Publicado: Julio 15, 2019

The Oregonian’s Sunday print edition featured an article highlighting a historic 2019 legislative session at the Oregon State Legislature: Los demócratas acumulan victorias históricas que afectarán a las escuelas, empresas, trabajadores, calidad del aire, delincuentes juveniles y más de Oregón. Many of these significant victories were the direct result of SEIU 503 members standing together and with our allies to fight for a better Oregon. Some of the wins, including the Student Success Act, came after more than a decade of effort by our members and coalition partners. While we did suffer some hits, especially the cut to state employee retirement that we are preparing to fight in court, 2019 was a year of big wins for our members and the people who rely on the quality services we provide. These wins include:

Ley de protección del trabajador público

“Expanded Democratic power yielded multiple wins for public employee unions, who were major campaign supporters in 2018. In addition to the new business tax, which unions sought for years including unsuccessfully at the ballot in 2016, Democrats on party line votes passed a law to make it easier to opt into union membership and possibly more difficult to opt out. House Bill 2016 also enshrine some labor issues previously subject to collective bargaining in state law.”

Licencia familiar y médica pagada

“Starting in 2023, Oregon workers will be able to receive up to 12 weeks of paid time off to care for a new baby or sick family member or recover from their own serious illness, through a new state family and medical leave insurance program.”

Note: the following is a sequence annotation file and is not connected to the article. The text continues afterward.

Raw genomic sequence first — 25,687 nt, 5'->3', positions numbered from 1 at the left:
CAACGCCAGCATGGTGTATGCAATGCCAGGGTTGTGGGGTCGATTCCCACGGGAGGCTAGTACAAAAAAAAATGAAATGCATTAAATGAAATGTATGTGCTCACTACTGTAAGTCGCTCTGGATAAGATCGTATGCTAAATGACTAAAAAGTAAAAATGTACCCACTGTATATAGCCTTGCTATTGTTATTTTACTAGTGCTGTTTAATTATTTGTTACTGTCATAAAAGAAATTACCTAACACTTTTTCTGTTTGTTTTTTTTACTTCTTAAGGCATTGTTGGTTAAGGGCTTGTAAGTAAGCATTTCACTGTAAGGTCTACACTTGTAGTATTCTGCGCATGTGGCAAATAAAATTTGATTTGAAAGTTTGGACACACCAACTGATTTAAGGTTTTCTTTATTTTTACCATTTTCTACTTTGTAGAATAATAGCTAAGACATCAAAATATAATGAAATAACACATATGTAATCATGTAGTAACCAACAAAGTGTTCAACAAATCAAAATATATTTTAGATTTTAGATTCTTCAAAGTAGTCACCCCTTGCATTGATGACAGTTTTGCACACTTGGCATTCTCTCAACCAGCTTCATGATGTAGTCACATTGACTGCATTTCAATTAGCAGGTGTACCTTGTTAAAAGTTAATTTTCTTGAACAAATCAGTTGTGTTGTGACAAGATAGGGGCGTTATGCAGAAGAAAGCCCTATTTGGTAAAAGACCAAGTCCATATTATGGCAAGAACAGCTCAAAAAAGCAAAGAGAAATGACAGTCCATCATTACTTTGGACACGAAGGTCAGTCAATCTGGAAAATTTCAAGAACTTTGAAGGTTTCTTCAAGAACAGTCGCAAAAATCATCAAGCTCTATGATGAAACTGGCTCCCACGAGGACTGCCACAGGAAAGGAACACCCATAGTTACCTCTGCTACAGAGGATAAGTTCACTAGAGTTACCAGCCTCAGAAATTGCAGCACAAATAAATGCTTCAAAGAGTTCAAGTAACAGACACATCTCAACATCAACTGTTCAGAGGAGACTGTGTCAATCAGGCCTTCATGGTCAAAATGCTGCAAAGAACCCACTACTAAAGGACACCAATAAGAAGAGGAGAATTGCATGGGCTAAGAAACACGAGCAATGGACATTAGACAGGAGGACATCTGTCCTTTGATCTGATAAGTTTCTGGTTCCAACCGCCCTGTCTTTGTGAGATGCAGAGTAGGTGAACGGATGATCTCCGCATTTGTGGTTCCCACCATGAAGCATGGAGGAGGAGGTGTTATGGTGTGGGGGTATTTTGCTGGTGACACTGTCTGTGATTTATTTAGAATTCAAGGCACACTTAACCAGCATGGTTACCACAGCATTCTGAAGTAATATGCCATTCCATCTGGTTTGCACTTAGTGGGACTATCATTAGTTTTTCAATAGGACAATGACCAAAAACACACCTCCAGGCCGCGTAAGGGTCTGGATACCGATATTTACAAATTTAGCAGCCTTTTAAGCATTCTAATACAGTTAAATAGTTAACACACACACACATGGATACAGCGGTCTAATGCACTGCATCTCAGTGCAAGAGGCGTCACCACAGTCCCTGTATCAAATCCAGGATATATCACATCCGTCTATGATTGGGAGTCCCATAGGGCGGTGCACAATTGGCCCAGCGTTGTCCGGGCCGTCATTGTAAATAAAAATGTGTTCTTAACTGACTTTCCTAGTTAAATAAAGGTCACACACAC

Protecciones de inquilinos

“Statewide rent control, limits on polluting diesel engines, legal driver’s licenses for undocumented immigrants and an end to single-family zoning in Oregon cities with at least 25,000 residents also resulted from Democrats’ legislative onslaught.”

Financiación de contratos justos

“In the final days of the session, lawmakers also set aside $200 million for state employee salary and benefit increases. That’s double the amount they budgeted two years ago. The upshot soon became clear, with an announcement Friday by the state’s largest public employee union SEIU 503 that a new contract will raise many state employees’ salaries by as much as 15 percent over the next two years. Cost-of-living raises of up to 3 percent a year are “the largest COLAs in 10 years,” the union said in a press release. The contract also adds a new step at the top of the payscale, for the first time in more than a decade.”

Restaurando la doble cobertura

“On a bipartisan basis, lawmakers voted to preserve the option for couples who both work for state government or schools to double up on health insurance — a choice the state was going to eliminate this year, under a 2017 package of cost-cutting changes. With average monthly premiums of $17.47 a month for state employee family insurance plans in 2018, signing up for duplicate coverage is a no-brainer for many couples.”

Atención de la salud

“Next up was an extension and increase of hospital and health insurance taxes to fund the state’s Medicaid insurance program for the poor. Negotiated by Gov. Kate Brown’s administration in 2018 and passed with bipartisan support in February, the tax plan is expected to raise $335 million in the next two years and $1.8 billion in the following biennium.”